The New York Times called Hold Still “uncommonly beautiful” while The Atlantic described the bestseller as “gorgeously written and convincing.”

Mann’s many books include Second Sight (1983), At Twelve (1988), Immediate Family (1992), Still Time (1994), What Remains (2003), Deep South (2005), Proud Flesh (2009), and The Flesh and the Spirit (2010).

The National Book Awards will honor this year’s winners at a ceremony in New York City on November 18. Each recipient will be given a bronze sculpture and a $10,000 cash prize.

 


Hollins Authors to Contend for 2015 National Book Awards

A Hollins alumna and a current member of the university faculty are among the acclaimed authors who have been named to Longlists for this year’s National Book Awards.

Sally Mann ’74, M.A. ’75 is one of ten contenders for the 2015 National Book Award for Nonfiction. She has been nominated for her work, Hold Still: A Memoir with Photographs. One of America’s most renowned photographers, Mann has previously received awards from the National Endowment for the Arts, National Endowment for the Humanities, and the Guggenheim Foundation. Her photographs are held by major institutions internationally. Her many books include Second Sight (1983), At Twelve (1988), Immediate Family (1992), Still Time (1994), What Remains (2003), Deep South (2005), Proud Flesh (2009), and The Flesh and the Spirit (2010).

Cited for her short-story collection Refund,  Distinguished Visiting Professor of Creative Writing Karen E. Bender is on the Longlist for the National Book Award for Fiction. She is the author of the novels Like Normal People and A Town of Empty Rooms, and her fiction has appeared in The New Yorker, Granta, Zoetrope, Ploughshares, Story, Harvard Review, The Iowa Review, and other magazines. She has won two Pushcart Prizes and grants from the Rona Jaffe Foundation and the National Endowment for the Arts. She has taught creative writing at Antioch University Los Angeles, the University of North Carolina at Wilmington, and Tunghai University in Taiwan.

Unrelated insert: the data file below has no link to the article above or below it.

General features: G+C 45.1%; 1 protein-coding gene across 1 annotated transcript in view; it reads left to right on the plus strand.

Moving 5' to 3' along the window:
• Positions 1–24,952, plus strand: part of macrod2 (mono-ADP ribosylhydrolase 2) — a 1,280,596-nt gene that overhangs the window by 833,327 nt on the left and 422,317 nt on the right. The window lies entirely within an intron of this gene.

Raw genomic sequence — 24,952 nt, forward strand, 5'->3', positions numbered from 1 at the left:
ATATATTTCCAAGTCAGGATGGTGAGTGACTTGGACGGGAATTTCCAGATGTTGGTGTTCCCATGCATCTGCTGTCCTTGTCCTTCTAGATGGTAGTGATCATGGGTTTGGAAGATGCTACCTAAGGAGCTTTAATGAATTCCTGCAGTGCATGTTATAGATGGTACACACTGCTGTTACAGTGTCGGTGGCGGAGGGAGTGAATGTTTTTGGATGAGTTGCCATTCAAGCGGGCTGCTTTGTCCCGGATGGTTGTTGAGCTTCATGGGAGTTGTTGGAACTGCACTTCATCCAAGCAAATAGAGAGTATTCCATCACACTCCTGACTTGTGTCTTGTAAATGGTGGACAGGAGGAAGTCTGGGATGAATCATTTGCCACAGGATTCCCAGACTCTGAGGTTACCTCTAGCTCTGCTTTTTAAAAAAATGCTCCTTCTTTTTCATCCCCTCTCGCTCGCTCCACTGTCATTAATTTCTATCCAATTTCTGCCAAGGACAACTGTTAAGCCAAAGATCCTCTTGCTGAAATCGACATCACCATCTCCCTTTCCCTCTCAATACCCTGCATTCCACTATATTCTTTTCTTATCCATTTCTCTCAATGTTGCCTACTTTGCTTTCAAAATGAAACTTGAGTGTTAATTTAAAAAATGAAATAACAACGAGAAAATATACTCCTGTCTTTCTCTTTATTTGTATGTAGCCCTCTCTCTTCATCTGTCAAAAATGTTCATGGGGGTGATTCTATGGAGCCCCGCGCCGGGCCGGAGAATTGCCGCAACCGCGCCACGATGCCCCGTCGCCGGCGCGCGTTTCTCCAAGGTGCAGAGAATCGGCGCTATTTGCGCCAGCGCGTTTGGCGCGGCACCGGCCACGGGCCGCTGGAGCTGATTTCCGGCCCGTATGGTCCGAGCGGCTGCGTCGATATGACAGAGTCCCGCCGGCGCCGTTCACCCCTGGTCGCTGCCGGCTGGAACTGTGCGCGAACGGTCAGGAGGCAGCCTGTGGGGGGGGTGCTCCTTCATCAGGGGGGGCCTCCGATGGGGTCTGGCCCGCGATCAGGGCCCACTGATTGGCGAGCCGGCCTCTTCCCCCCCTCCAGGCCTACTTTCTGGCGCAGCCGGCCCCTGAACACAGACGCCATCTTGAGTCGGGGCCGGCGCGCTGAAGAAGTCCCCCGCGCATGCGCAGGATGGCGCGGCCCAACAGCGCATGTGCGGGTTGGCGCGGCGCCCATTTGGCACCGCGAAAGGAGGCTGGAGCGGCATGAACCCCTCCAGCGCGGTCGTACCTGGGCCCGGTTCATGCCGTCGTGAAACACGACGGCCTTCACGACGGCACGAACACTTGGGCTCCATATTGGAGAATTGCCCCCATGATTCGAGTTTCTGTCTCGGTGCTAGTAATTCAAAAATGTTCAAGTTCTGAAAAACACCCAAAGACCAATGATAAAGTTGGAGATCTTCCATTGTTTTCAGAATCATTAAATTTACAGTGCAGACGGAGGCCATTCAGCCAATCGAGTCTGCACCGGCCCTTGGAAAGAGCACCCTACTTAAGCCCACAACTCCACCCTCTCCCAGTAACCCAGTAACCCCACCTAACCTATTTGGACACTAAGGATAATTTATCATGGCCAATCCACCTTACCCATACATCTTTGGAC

The National Book Award is one of the nation’s most prestigious literary prizes. Previous winners include Sherman Alexie, Louise Erdrich, Jonathan Franzen, Denis Johnson, James McBride, Joyce Carol Oates, and Adrienne Rich.

Finalists will be announced on October 14.

 


Two Prestigious “Best of” Lists for 2011 Feature Novel by Children’s Literature Program Director

whatwekeepThe director of Hollins University’s graduate program in children’s literature has received some impressive year-end recognition for her latest book.

Amanda Cockrell’s debut young-adult novel, What We Keep Is Not Always What Will Stay, has been acclaimed as one of the best books of the year for children by The Boston Globe, and has also been named to the Bulletin Blue Ribbons 2011 list from The Bulletin of the Center for Children’s Books.

In selecting What We Keep for the Globe’s review of the year’s most notable writing for young people, author Liz Rosenberg writes, “Cockrell balances on the knife’s edge between comedy and tragedy. The depth and darkness of her themes makes an absorbing read for older young adults.”

Geared toward readers ages 12 and up, What We Keep is the story of 15-year-old Angie, who falls for a 19-year-old Afghanistan veteran suffering from both physical and emotional trauma. The novel was published by Flux in July 2011.

Along with directing the graduate program in children’s literature at Hollins, Cockrell is managing editor of The Hollins Critic, the university’s literary journal. A native of Ojai, California, she also earned her undergraduate and graduate degrees from Hollins. Cockrell has published numerous essays, poems, and articles in addition to her novels The Legions of the Mist, The Moonshine Blade, The Deer Dancers trilogy, The Horse Catchers trilogy, and Pomegranate Seed. She has received fiction fellowships from the National Endowment for the Arts and the Virginia Center for the Creative Arts.